“A justice of the peace “erred in law” when he acquitted Michael Schmidt on charges of selling raw milk, says a notice of appeal filed by the Crown in the Ontario Court of Justice in Newmarket Thursday.
The Crown wants the Ontario Court of Justice to overturn the Jan. 21 acquittal of Michael Schmidt by justice of the peace Paul Kowarsky and convict the Grey County farmer of violating sections the Milk Act and The Health Protection and Promotion Act between Aug. 17 and Nov 22, 2006. The Crown is also seeking an unspecified penalty against Schmidt. As an alternative, the Crown wants an order for a new trial.
Kowarsky ruled that Schmidt didn’t sell raw milk or distribute it to the public. He decided Schmidt actually provided milk to members of a co-op that bought shares in cows that Schmidt managed on his farm near the town of Durham.
Brent Ross, spokesman for the Ontario Ministry of Agriculture, Food and Rural Affairs, confirmed that an appeal had been filed on Feb. 11. “Given that it is before the courts, I can’t comment further at this time,” he says.
The Crown’s five page notice of appeal says the justice of the peace:
“misapprehended and misapplied evidence;” “erred in law with respect to legal burdens,” and “committed errors of statutory interpretation.”
The notice of appeal says Kowarsky “erred in law in his interpretation and application of the definition of marketing.”
Schmidt hired a public relations firm and acted as his own lawyer, but got advice from Karen Selick, litigation director with the Canadian Constitution Foundation. Selick, based in Belleville, said she and Schmidt would not comment on the province’s appeal today….”
Here’s an excerpt from York Region.com:
“Province Appeals Raw Milk Decision
BY JOE FANTAUZZI
The not-guilty verdict delivered last month in the case of raw milk farmer Michael Schmidt, who made his product available in Thornhill, has been appealed by the province.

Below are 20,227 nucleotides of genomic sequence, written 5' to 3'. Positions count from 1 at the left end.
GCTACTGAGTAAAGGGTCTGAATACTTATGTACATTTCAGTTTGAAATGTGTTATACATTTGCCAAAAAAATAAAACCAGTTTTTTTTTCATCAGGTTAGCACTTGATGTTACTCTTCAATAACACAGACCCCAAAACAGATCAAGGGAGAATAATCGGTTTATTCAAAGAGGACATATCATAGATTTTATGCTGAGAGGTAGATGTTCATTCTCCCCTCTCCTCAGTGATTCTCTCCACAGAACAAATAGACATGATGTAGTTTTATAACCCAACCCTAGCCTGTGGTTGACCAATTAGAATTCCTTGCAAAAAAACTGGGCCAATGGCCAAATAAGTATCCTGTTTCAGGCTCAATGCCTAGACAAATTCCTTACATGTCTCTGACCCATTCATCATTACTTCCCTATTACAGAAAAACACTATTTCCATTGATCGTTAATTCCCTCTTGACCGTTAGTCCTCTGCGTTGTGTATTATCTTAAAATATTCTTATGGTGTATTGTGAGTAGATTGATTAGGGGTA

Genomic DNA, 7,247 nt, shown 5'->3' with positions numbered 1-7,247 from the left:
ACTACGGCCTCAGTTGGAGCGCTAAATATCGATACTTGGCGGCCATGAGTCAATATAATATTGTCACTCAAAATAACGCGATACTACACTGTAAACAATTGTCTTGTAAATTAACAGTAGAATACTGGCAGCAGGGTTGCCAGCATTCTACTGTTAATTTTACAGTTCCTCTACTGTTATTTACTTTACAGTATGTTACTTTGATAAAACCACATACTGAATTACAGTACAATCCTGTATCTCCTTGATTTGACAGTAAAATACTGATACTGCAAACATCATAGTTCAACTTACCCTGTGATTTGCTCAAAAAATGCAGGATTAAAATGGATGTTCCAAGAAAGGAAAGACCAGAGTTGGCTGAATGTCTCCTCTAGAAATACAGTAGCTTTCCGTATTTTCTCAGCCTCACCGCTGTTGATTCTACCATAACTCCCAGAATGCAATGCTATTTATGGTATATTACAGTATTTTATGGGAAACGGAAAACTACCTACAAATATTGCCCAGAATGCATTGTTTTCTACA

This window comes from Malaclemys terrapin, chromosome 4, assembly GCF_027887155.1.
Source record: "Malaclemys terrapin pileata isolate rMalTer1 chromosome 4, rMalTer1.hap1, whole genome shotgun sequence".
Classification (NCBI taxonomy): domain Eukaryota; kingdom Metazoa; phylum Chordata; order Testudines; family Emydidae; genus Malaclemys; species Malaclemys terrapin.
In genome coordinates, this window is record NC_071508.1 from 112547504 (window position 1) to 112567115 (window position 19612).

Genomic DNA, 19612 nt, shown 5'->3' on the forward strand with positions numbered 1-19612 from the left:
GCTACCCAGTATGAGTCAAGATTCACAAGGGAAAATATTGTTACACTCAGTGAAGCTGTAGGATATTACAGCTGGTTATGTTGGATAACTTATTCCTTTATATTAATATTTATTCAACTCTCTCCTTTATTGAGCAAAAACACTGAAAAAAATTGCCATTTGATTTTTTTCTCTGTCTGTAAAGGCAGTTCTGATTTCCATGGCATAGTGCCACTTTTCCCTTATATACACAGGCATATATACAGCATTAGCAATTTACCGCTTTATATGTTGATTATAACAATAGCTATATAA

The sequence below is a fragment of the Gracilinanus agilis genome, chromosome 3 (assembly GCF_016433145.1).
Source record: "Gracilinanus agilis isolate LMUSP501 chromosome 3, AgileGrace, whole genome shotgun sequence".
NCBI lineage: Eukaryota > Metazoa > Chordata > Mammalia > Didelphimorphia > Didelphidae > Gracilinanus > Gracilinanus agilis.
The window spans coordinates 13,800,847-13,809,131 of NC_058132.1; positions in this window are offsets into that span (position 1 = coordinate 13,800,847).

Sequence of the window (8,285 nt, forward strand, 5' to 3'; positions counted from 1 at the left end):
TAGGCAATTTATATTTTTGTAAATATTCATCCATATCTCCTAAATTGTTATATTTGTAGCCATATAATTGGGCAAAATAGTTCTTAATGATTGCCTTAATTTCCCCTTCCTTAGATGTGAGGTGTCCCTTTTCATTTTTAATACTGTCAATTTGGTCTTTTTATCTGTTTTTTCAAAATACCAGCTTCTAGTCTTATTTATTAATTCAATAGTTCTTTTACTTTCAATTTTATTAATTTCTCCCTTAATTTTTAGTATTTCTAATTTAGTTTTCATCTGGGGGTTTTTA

Friday afternoon, Brent Ross, a spokesperson for the Ministry of Agriculture, Food and Rural Affairs confirmed the province launched the appeal.
In January, Mr. Schmidt was found not guilty of 19 provincial health charges by a Newmarket Justice of the Peace.
According to a copy of the notice of appeal, the province seeks the overturning of Mr. Schmidt’s acquittal, a conviction being registered against Mr. Schmidt and a penalty imposed against him or, failing that, a new trial.
Due to the case being before the courts, Mr. Ross said the province could not offer any other comment.
In a news release Friday, the Canadian Constitution Foundation said Mr. Schmidt was served with the notice of appeal and plans to argue constitutional issues not dealt with in a decision to acquit Mr. Schmidt.
“Now that the province is taking another stab at convicting Mr. Schmidt, it’s all the more important that the validity of the law itself be challenged again, to ensure that Canadians’ Charter rights to life, liberty and security of the person are safeguarded,” Karen Selick, litigation director of the constitution foundation, said in a statement….”